Director Ryan Murphy is not recognized for understatement, however at the least right here he is on turf nearer to “Glee” than “American Horror Story.” Maybe foremost, he has offered a best-seat-in-the-house view of the 2018 Tony-nominated musical, blowing it as much as ranges that would not be doable on stage and may barely be accommodated on a TV display.
The hook of Chad Beguelin, Bob Martin and Matthew Sklar’s manufacturing hinges on a bunch of self-involved Broadway performers who descend on a small Indiana city, searching for an activist trigger and “some little injustice” to handle — looking for the nice publicity that may save their present after a disastrous opening. They decide on serving to Emma (Jo Ellen Pellman), whose announcement that she needed to convey one other lady to the promenade as her date prompted the homophobic PTA president (Kerry Washington) to cancel the occasion solely.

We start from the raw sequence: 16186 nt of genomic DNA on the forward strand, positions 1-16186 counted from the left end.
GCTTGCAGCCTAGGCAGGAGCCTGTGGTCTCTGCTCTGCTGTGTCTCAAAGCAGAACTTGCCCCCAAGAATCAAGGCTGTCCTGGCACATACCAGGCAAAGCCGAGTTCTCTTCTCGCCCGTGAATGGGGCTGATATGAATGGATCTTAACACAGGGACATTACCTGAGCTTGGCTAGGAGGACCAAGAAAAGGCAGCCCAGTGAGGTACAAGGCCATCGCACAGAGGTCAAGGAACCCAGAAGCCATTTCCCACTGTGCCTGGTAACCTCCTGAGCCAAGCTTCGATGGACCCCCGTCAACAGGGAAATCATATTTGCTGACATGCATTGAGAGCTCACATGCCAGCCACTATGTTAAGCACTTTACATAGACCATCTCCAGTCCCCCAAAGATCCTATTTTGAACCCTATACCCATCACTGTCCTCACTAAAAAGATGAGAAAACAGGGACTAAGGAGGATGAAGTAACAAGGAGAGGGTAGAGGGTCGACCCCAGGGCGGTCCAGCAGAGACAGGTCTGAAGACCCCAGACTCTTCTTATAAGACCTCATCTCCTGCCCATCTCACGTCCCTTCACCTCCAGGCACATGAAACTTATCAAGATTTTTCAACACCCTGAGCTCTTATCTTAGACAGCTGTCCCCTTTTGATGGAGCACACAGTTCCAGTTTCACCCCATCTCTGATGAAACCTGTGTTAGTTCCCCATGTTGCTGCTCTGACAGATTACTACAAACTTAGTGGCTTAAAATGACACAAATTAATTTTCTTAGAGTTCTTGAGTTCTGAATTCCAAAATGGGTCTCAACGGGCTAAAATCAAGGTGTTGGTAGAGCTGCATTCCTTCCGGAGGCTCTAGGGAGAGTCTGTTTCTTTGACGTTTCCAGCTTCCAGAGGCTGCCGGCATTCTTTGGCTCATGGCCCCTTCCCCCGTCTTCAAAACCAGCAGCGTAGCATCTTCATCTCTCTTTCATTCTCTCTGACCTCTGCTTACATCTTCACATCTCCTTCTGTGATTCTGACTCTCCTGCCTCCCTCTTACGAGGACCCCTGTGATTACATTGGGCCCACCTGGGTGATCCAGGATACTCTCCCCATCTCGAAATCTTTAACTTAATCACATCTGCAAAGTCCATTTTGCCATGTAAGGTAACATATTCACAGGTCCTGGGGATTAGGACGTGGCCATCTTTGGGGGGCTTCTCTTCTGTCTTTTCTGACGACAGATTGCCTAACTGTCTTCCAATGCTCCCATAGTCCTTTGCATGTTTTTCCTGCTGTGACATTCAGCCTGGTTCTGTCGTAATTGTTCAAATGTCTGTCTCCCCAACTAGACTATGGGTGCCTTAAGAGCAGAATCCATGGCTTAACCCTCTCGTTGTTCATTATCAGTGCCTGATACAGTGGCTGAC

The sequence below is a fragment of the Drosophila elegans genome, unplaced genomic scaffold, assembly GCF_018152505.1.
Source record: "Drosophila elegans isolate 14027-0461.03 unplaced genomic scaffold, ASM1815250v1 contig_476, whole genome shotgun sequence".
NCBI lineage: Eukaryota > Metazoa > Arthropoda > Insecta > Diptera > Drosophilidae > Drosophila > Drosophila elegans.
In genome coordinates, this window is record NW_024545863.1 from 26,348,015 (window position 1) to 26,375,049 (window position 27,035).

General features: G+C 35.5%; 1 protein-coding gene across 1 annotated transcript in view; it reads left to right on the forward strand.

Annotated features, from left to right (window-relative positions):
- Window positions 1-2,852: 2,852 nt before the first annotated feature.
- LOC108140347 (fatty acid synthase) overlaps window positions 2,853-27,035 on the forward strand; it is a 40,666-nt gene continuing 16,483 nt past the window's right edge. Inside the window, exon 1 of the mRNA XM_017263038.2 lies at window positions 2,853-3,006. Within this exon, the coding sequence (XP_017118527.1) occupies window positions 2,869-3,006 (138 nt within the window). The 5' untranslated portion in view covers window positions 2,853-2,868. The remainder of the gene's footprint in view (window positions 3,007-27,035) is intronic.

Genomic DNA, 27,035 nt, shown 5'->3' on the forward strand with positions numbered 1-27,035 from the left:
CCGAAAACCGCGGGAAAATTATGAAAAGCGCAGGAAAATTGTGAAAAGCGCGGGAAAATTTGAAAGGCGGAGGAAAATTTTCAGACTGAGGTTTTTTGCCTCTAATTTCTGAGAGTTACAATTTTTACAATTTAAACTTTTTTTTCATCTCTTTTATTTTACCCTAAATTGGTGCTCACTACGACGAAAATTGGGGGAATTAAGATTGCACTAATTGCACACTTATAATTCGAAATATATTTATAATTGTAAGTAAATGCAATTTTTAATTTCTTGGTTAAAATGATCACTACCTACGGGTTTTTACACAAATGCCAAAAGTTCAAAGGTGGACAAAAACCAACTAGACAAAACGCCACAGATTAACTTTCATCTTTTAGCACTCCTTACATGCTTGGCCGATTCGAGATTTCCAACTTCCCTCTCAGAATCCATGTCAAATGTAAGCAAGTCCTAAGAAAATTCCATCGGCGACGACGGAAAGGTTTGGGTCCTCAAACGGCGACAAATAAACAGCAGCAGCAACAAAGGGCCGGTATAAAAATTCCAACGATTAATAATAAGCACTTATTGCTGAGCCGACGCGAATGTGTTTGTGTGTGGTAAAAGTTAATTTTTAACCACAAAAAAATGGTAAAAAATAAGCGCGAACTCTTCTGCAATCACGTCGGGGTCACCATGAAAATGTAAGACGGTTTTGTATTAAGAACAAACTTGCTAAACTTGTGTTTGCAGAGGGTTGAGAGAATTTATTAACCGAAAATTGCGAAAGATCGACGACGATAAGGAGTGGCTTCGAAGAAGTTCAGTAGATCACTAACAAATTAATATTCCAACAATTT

Ellen’s uninvited benefactors, nevertheless, have bother initially placing the lady’s pursuits first, whereas offering a digital clinic on showbiz insecurities and self-obsession. The brightest gentle amongst them, naturally, is Meryl Streep’s Dee Dee, an imperious star with a contact of Norma Desmond in her, who tries to improve her three-star lodge room by brandishing considered one of her conveniently-packed Tonys.
The present options some stunning and buoyant songs — “It is Time to Dance” among the many latter — however “The Promenade” actually sparkles with its show-business-insider touches and theater references. These vary from Streep’s preening star (her singing voice has by no means sounded higher, by the way) to Rannells asserting, “We’re liberals from Broadway,” which the locals deal with just like the arrival of flying monkeys in “The Wizard of Oz.”
“We’re nonetheless celebrities,” Barry says reassuringly as these crushing early critiques pour in. “We nonetheless have energy.”
“The Promenade” is certainly an illustration of star energy at work, however it’s principally a valentine to theater — at a time when theaters are closed — coupled with an overt message about LGBTQ acceptance and inclusion. All of that comes wrapped in an enormous neon bow, a joyous vacation reward for followers of musical theater, made by individuals who love the medium each bit as a lot as they do.
“The Promenade” premieres Dec. 11 on Netflix.